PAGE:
Sunday, September 1, 2013
EAT YOUR BEEF WHILE YOU CAN AFFORD IT
There is a good chance, that beef prices will be going up soon in the U.S. So, if you are a red meat eater, you may want to enjoy your cheap beef while you can. Or, maybe not.
The reason for a possible price increase is a reported shortage of beta-agonists (B-agonists). These are naturally occurring and synthetic compounds that are classified as phenethanolamines . They are put in the feed of most American beef cows. The beef industry argues that they are nothing more than "simple feed ingredients". But, most people think of them as "growth-promotants."
The beef and pharmaceutical industries estimate that about 70 percent of cattle brought to the slaughterhouse in the United States are fed beta-agonists. (They are also used in pork production in the U.S.). These "feed ingredients" help cattle make the most of the food they eat, resulting in more lean muscle instead of fat. (Is this the basis for the next diet drug for humans?). But they also help beef cattle farmers save on cattle feed, which accounts for almost three-quarters of their costs. Yes, nice. No wonder the industry loves them. They can produce more beef with less cattle. And, increase their profits.
By the way, back in 1989, the European Union (EU) banned all B-agonists for use in meat animals. As usual, the United States bowed to industry pressure. But who is to lose, since these growth-promotants or feed ingredients or whatever you call them, have been shown by numerous studies to neither harm the cattle or humans who eat the meat?
Or, do they? Recently there has been some re-thinking of this issue. What happened is that it was noticed that many cattle who had been fed the most popular beta-agonist, called Zilmax, which is produced by Merck, were turning up for slaughter lame, or, pretty close to lame. Now that's a major problem. In March 2009, the USDA, in the interest of food safety, banned the slaughter of so-called "downer"cattle (those too sick or lame to walk).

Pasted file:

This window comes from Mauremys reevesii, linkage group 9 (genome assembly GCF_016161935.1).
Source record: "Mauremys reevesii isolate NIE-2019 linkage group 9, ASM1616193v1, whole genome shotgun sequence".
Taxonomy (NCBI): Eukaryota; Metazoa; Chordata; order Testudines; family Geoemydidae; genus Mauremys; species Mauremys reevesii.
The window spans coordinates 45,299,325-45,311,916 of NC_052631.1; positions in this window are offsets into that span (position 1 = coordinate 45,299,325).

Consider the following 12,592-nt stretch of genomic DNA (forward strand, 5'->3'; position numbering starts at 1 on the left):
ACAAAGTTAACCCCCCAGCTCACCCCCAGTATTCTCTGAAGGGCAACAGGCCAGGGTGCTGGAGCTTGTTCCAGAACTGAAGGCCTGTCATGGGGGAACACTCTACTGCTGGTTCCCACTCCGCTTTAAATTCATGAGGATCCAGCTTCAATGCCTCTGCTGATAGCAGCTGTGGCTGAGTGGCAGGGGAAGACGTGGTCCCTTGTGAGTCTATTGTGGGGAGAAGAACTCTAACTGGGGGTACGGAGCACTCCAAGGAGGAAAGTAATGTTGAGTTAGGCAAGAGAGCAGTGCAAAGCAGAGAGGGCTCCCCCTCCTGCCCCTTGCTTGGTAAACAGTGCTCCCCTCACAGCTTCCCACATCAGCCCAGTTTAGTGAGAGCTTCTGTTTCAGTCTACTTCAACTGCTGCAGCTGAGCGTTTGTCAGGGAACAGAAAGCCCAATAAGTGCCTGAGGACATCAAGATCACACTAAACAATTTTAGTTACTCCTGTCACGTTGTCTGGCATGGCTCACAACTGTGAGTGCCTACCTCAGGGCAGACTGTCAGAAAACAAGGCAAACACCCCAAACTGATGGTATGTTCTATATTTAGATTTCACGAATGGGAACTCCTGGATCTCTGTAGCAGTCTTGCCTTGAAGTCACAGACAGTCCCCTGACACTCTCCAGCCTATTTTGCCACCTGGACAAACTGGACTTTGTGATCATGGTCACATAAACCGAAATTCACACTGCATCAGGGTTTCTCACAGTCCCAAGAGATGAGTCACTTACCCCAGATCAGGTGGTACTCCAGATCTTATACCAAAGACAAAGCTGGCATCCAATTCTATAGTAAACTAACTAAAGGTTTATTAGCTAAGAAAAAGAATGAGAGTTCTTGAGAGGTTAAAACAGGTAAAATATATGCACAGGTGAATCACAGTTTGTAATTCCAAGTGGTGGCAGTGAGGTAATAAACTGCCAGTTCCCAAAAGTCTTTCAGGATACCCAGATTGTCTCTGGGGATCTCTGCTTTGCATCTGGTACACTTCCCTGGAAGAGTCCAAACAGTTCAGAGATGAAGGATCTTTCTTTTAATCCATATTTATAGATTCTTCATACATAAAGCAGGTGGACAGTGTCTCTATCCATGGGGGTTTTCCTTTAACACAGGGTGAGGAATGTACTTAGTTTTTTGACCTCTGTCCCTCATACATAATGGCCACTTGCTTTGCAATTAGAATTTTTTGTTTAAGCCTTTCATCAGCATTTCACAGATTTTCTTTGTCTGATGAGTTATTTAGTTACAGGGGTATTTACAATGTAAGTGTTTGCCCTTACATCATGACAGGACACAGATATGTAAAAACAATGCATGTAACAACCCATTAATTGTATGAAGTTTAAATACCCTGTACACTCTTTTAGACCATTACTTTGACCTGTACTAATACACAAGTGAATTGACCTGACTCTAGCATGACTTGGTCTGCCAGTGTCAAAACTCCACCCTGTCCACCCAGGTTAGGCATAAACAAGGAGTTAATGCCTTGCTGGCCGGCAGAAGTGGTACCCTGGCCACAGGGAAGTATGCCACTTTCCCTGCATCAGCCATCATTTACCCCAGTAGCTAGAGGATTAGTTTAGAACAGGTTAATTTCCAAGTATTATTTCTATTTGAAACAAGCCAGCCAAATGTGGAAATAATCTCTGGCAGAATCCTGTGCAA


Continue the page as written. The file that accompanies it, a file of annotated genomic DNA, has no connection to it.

The "factory" cattle farmers are nervous. Even more so after mid-August, when Merck suspended its sales of this very lucrative product (just under 160 million dollars in the past year alone. The suspension covered both the United States and Canada. But don't for a moment imagine that that is the end of it.
Eli Lilly, another big pharma making beta-agonist was (secretly) delighted. The demand for their similar drug, called Optaflexx, has increased enormously. But - although there are contradictory reports - it seems that there will not be enough Optaflexx to go around, at least for a while. That means that some U.S. cattle farmers will have to go without. They would will have to feed the cattle more, and still get a less favorable price for them at the slaughterhouse, because of reduced weight gain. For us, consumers, that could well mean an increase in beef prices.
And what about the health implications of all this? Are those beta-agonists that are being fed to our cattle safe to eat, week after week, and year after year? After reading the research studies (sort-of mind boggling in their technicalities) I realize that this is a much more complex issue than reflected in recent news reports. There are beta-agonists, and then there are beta-agonists. What I am afraid of is that if there is a shortage of Optaflexx, and the suspension on Zilmax continues, desperate cattle farmers may turn to other illegal beta-agonists ("early-generation beta-agonists") which have been shown to be retained longer in the system and be more dangerous to cattle (liver, kidneys, heart, lungs), and maybe to humans.
That's factory food for you. It's all about money.
To your good health,